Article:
If nothing else prevented me from doing one of those things, my exhaustion did. At that point in the night, just getting out of bed was beyond the realm of the possible.

As my sleepless stupor continued, I became indignant that I couldn't end my life by just thinking it. It's my life so why not.

Of course, it doesn't work that way but I began to believe it ought to and the idea had stuck with me even after I finally got some good rest a night later and lost my desire to end it all.

And that was that. With many years of poor sleep behind me, I have a lot of experience with dark thoughts on sleepless nights. I know it is best not to dwell on them.

But sometimes the universe has other ideas. A couple of days later while the idea of simply blinking out still popped up in brief moments, a long-time blog and New York City friend, Annie Gottlieb, sent me this quotation from the celebrated poet and novelist, Rainer Maria Rilke. He wrote it, she told me, when he was ill with leukemia:

“We were such wonderfully good friends, my body and I, I don’t know at all how it happened that we separated and became foreign to each other.”

Oh my yes. Me too. It is close to perfection in encapsulating that late-night death fantasy from a few nights earlier.

Until my cancer diagnosis three years ago, my body and I were great good friends and now we are not. I'm a bit less neutral about what has happened between us than Rilke sounds; more than feeling separated and foreign, I feel my body has betrayed me.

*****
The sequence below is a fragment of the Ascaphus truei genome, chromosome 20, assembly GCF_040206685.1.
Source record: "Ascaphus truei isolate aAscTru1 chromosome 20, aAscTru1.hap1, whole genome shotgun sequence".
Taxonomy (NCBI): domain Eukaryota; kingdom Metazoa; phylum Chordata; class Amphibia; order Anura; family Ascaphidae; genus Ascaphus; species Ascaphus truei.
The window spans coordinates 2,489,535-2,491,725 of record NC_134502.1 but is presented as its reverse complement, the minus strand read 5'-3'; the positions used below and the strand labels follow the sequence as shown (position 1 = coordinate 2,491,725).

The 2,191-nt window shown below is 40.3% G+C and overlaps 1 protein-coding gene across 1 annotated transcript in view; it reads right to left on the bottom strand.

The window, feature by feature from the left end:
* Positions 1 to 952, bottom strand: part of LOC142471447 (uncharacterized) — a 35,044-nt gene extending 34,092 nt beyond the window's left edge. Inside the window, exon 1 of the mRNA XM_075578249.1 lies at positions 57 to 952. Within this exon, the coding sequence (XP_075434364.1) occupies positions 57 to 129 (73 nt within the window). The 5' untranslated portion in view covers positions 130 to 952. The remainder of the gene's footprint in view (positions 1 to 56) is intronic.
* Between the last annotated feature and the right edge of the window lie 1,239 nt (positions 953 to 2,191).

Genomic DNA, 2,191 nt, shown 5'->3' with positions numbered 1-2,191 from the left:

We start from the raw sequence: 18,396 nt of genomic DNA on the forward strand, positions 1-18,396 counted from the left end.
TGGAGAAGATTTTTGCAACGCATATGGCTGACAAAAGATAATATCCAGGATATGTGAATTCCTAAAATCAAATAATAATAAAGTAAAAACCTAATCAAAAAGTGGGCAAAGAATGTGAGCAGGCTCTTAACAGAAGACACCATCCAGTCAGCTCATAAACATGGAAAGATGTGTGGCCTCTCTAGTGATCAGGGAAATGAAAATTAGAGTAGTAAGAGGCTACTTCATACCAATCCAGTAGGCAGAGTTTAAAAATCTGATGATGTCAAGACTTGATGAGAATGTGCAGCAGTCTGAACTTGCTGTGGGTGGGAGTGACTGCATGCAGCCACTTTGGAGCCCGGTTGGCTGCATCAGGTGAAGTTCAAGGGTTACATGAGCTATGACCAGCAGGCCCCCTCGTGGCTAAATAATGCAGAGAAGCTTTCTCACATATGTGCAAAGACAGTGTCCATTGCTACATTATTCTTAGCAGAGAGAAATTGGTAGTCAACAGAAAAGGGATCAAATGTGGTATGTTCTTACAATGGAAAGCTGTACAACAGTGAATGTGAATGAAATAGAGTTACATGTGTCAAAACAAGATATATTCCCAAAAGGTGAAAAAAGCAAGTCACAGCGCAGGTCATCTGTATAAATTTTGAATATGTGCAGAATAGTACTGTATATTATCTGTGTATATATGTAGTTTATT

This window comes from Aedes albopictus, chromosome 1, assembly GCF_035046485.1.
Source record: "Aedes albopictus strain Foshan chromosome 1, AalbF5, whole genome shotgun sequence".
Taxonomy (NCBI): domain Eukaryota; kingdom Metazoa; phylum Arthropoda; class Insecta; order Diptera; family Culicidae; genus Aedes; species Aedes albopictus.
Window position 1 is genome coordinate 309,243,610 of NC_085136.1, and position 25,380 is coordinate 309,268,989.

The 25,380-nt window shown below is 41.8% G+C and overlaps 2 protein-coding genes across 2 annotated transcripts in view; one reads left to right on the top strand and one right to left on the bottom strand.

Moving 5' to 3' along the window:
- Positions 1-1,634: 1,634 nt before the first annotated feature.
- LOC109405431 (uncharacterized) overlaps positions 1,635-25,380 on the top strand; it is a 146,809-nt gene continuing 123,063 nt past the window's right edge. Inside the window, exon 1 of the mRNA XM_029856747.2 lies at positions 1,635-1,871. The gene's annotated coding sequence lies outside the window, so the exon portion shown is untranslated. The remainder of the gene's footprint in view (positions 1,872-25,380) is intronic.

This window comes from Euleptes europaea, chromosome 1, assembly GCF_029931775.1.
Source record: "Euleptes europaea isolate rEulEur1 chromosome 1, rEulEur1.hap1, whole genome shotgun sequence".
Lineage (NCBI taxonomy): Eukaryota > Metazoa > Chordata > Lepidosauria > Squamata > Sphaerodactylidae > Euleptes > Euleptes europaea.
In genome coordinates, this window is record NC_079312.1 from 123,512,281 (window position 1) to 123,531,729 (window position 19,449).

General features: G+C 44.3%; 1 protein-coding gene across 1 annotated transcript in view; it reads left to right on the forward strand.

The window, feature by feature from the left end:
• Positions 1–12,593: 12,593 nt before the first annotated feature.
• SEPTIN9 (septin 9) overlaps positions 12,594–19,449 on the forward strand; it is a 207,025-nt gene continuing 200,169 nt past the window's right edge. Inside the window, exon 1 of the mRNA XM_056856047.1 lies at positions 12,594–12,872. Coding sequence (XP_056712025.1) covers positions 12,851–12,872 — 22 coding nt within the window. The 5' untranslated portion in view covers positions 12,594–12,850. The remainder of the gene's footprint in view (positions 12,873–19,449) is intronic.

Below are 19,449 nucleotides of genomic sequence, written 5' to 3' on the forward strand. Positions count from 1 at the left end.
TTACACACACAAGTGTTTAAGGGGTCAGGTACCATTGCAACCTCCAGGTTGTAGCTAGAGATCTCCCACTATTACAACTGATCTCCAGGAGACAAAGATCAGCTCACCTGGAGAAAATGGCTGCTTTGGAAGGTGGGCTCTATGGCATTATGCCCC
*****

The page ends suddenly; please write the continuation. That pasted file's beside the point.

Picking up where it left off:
But isn't it wonderful to be given a well-conceived metaphor to further one's understanding.

Part 2 of When Bad Days Turn Good on Friday.

* * *

The organization that provides my hospice care is Care Partners, a non-profit that supplies hospice and palliative care to five counties in northwest Oregon. I have a wonderful nurse who is also my case manager along with a social worker and a non-denominational spiritual adviser with others to call on as needed.

They are all excellent and one other thing that gives me comfort: there is always a live person on the other end of the telephone line, a nurse, so that I can have real human help at my fingertips at any hour of the day or night.

This week, I'm blushing a bit that Care Partners published a story about this blog and linked to the first story I posted about entering hospice. Their home page is here.

[Part 2 is here.]

A TGB READER STORY: Life Lessons at the Lunch Counter

By Barrie N. Levine who blogs at “Into the 70s – 72 is the New 72”

When mid-summer rolls around, I remember the year – 1963 - that I was summarily fired from my summer job. Not fair!

I had just completed my freshman year and needed to earn expense money for the fall semester. I was thrilled to get hired at the five-and-dime lunch counter in my New Jersey hometown.

I proudly wore my starched yellow uniform with the white apron, designating me as part of something important, in this case a variety store with a name recognized throughout the country. Not Woolworth’s, but close [W. T. Grant & Company].

I learned how to make malted milkshakes, ice cream sodas, floats, sundaes and banana splits. Now I was a grownup, privy to the mysteries of creating soda fountain drinks. I took my responsibilities seriously - when I wiped down the counter, it was spotless to welcome my next customer.

I acquired several regulars. An older man, a fatherly type with horn-rimmed glasses, ordered an apple pie with a scoop of vanilla ice cream every day. When he situated himself on the red vinyl swivel seat, I brought over his pie and coffee without asking. He always left five cents for a tip under the cup and saucer.